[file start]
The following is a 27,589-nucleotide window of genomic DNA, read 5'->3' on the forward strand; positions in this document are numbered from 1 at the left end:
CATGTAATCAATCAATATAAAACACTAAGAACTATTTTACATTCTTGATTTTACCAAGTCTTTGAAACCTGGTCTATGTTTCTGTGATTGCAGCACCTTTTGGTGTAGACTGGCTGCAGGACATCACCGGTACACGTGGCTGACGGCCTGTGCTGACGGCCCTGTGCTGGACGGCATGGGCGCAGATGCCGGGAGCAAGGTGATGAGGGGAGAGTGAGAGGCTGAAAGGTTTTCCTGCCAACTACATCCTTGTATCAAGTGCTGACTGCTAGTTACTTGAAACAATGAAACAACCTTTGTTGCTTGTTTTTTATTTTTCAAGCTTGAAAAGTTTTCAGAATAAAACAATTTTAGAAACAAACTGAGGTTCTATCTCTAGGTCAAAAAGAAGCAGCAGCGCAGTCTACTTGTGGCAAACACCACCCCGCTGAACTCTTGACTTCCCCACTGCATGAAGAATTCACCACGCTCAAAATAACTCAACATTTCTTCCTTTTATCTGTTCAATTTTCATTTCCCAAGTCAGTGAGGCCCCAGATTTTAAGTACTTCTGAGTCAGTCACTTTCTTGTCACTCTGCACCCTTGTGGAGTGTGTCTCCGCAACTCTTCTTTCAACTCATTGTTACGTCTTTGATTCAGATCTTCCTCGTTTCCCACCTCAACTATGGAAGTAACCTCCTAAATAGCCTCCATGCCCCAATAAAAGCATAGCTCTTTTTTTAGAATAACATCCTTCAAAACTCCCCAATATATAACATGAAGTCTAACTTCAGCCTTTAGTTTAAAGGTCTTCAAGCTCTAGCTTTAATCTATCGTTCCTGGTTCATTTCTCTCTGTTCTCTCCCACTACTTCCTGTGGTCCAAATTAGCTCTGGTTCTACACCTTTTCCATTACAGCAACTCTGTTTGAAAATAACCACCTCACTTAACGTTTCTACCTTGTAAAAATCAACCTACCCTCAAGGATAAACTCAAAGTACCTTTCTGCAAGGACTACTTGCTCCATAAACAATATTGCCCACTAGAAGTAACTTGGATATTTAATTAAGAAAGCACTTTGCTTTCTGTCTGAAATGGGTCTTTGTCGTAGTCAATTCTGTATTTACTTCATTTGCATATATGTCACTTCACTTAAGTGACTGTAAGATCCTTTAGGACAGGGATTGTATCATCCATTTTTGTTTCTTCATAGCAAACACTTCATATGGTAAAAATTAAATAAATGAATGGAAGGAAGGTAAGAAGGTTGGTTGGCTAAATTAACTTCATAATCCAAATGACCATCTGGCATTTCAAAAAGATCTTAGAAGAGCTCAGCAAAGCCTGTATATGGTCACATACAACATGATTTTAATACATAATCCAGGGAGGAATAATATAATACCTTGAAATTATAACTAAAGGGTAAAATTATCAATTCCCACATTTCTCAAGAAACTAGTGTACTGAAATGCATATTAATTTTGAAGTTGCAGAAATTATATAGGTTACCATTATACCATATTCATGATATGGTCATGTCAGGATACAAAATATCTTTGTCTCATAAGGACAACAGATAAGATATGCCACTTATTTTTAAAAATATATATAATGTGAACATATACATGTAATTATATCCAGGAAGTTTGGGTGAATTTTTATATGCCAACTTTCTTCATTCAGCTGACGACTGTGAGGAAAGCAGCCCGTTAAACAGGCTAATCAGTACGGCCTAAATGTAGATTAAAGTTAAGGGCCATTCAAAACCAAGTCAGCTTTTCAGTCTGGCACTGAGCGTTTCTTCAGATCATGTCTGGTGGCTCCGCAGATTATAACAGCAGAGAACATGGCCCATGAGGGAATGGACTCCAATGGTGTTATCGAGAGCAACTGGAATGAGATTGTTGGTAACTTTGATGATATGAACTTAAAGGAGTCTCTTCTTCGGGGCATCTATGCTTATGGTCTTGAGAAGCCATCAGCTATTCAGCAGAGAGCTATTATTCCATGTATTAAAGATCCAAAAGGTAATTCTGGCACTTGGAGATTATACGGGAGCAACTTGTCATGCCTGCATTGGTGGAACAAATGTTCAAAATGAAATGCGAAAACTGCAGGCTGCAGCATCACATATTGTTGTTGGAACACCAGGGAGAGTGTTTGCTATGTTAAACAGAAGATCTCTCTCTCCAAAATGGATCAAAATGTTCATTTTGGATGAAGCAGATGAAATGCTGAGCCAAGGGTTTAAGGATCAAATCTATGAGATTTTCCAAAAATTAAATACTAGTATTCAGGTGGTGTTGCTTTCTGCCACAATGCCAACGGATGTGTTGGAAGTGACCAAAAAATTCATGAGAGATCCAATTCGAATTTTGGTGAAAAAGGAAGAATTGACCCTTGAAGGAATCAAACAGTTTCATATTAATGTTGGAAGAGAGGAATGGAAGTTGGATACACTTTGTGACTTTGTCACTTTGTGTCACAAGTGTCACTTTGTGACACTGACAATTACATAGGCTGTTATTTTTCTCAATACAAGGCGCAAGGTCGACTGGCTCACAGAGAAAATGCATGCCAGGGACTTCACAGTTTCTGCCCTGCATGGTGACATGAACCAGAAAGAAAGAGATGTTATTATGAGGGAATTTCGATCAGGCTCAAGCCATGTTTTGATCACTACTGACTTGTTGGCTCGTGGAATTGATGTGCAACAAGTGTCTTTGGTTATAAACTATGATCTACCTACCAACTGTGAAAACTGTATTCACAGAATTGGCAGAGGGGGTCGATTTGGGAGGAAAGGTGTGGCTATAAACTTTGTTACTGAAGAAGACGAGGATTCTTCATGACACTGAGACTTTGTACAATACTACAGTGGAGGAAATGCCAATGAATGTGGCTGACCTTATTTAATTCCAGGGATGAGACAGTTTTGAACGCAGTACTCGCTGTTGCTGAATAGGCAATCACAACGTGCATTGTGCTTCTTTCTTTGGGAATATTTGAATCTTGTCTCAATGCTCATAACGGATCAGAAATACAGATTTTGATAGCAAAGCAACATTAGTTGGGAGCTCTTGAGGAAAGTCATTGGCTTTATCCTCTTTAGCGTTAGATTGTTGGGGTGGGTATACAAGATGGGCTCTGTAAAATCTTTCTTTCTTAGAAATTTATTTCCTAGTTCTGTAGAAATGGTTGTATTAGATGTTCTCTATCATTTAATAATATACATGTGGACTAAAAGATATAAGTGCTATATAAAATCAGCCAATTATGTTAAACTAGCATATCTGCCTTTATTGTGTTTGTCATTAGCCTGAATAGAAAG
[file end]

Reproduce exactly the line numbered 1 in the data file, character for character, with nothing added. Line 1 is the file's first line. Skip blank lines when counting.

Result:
The following is a 27,589-nucleotide window of genomic DNA, read 5'->3' on the forward strand; positions in this document are numbered from 1 at the left end: